With “middle-skill” credentials — an occupational associate degree or certificate — it’s possible to earn a middle-class living without heavy student debt, I write in a story for McClatchy News and the Hechinger Report. But most students aim for a bachelor’s degree. The A and B+ students usually have the academic skills and motivation to complete a four-year degree; weaker students usually end up with nothing. Many are “majoring in debt,” as Georgetown Professor Anthony Carnevale puts it.
By contrast, one-year certificates can be “trajectory-changing” for average and below-average students, said Brian Bosworth of FutureWorks, author of the 2010 report “Certificates Count.”
Those with the academic skills to earn an associate of applied science degree are likely to earn more than graduates with non-technical bachelor’s degrees.
Carnevale of Georgetown notes that while “plastics” was the word for jobs of the future in the 1967 film The Graduate, today’s equivalent term is “health care,” including nursing, medical technology, dental hygiene and other health care support jobs.
An associate degree in nursing, at a time when Baby Boomers are retiring, is now “the closest thing there is to a sure thing,” Carnevale said.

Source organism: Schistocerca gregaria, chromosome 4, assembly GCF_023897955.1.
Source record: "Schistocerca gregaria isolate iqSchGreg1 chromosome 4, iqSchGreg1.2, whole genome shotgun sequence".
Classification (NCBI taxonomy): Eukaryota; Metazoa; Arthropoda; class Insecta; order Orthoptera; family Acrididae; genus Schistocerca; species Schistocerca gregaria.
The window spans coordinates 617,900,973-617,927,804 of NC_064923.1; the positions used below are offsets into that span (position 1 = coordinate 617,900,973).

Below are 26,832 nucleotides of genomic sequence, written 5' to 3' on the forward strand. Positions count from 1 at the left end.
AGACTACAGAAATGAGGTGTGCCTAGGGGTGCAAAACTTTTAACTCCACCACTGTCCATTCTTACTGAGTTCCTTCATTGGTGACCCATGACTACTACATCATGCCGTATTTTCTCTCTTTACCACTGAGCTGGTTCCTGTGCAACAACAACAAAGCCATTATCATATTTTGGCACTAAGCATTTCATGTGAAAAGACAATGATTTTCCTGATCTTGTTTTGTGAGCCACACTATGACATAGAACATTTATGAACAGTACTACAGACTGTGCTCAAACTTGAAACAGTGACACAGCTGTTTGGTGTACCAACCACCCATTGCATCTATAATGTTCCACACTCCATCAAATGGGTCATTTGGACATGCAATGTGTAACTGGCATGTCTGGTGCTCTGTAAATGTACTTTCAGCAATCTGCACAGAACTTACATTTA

Also in demand: high-tech manufacturing, engineering and energy technicians and skilled construction workers with a certificate or associate degree.
Tip for Californians: PG&E’s Power Pathways program at a several community colleges qualifies students for jobs as utility workers. With a two-year degree, an electrician starts at more than $64,000 a year.
Associate degrees in general education do not improve earnings, unless the student completes a bachelor’s degree. Unfortunately, most community college students who plan to transfer never make it all the way.
“Huge numbers of people who go to community college get nothing out of it,” said Bosworth of FutureWorks. Students are far more likely to succeed if they start by earning a certificate and then return for more training when they’re ready, Bosworth said.
A vocational certificate is a more realistic goal than a bachelor’s degree for students with mediocre grades, advises (Professor James) Rosenbaum of Northwestern. In one research study, just 19 percent of high school seniors with a C average or below went on to earn a postsecondary credential of any kind.
“They’ve been told everybody can go to college,” said Rosenbaum. “But not everybody can take college classes when they get there.”
Richard Vedder of the Center for College Affordability and Productivity agrees.
While A students should go for a bachelor’s degree, “most C students won’t make it through to a four-year degree but they probably could make it through a one-year or two-year course” that would lead to a decent job, he said.
President Obama’s college plan isn’t as ambitious as people think: He wants everyone to have at least one year of postsecondary education. One year of college, if it leads to a certificate, is what it takes to separate the employable from the permanently poor. Unfortunately, many people hear the goal as a bachelor’s degree for all. That’s not possible or desirable.